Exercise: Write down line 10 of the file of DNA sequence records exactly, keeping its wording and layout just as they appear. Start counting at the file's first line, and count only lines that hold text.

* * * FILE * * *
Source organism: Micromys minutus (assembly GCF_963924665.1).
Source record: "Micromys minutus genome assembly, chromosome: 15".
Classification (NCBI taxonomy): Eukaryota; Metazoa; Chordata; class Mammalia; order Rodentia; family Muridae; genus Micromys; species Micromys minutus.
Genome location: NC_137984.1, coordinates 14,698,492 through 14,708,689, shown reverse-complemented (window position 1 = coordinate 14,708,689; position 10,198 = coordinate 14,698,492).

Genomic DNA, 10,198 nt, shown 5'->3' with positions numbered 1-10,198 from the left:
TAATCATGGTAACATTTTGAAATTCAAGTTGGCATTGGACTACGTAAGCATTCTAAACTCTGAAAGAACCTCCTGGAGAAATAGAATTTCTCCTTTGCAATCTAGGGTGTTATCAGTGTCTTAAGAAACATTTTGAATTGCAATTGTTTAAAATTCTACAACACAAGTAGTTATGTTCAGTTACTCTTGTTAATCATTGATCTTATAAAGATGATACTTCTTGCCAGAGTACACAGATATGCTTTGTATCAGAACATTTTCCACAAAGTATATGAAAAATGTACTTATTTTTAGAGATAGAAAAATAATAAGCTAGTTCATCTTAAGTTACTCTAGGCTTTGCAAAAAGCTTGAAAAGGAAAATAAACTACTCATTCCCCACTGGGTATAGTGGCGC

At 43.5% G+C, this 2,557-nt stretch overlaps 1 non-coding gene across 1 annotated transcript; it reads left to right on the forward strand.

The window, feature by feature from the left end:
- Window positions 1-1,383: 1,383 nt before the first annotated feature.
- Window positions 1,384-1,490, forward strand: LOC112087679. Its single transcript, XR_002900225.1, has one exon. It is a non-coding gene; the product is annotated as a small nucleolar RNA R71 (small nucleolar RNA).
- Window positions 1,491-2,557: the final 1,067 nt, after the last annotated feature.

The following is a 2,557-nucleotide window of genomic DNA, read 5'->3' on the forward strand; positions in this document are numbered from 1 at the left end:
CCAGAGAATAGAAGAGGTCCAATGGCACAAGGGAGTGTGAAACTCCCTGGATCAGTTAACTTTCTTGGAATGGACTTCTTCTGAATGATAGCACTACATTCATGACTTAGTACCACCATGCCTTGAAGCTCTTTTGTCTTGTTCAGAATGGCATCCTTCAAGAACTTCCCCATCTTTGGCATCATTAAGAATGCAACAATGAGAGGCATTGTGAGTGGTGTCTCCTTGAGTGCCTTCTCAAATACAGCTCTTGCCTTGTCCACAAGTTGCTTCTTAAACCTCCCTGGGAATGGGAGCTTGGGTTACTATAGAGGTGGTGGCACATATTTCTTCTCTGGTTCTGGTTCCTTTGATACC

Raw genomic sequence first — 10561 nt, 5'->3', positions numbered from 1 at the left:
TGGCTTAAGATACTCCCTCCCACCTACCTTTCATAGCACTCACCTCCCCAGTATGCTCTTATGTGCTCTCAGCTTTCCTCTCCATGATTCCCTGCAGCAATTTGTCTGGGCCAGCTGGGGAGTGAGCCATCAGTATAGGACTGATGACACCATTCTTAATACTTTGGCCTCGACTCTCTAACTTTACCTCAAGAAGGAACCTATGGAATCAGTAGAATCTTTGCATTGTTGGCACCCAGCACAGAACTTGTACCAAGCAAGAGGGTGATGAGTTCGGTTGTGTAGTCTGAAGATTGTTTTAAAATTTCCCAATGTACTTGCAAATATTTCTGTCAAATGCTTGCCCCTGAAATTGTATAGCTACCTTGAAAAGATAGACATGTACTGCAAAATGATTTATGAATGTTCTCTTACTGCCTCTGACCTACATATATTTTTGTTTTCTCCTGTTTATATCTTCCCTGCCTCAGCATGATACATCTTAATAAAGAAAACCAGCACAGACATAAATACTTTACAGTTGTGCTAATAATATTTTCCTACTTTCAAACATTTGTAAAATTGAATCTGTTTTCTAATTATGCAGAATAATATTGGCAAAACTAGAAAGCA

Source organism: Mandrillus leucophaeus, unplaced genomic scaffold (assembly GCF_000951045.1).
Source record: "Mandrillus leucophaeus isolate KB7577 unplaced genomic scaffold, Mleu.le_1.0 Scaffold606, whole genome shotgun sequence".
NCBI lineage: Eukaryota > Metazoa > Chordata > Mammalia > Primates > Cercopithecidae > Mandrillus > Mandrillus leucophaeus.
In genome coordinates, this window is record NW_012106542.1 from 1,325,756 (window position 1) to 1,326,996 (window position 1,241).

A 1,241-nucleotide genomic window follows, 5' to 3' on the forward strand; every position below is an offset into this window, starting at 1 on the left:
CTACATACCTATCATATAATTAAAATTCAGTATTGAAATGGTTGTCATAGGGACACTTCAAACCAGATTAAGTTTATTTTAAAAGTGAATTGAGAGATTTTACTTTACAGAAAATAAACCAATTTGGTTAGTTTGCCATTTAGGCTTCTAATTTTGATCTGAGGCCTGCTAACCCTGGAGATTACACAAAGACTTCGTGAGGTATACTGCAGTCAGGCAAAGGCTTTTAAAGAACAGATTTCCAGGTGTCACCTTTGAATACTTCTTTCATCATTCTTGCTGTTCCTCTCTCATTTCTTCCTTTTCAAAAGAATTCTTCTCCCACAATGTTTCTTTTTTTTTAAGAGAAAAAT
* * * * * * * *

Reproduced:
- Window positions 1,384-1,490, forward strand: LOC112087679. Its single transcript, XR_002900225.1, has one exon. It is a non-coding gene; the product is annotated as a small nucleolar RNA R71 (small nucleolar RNA).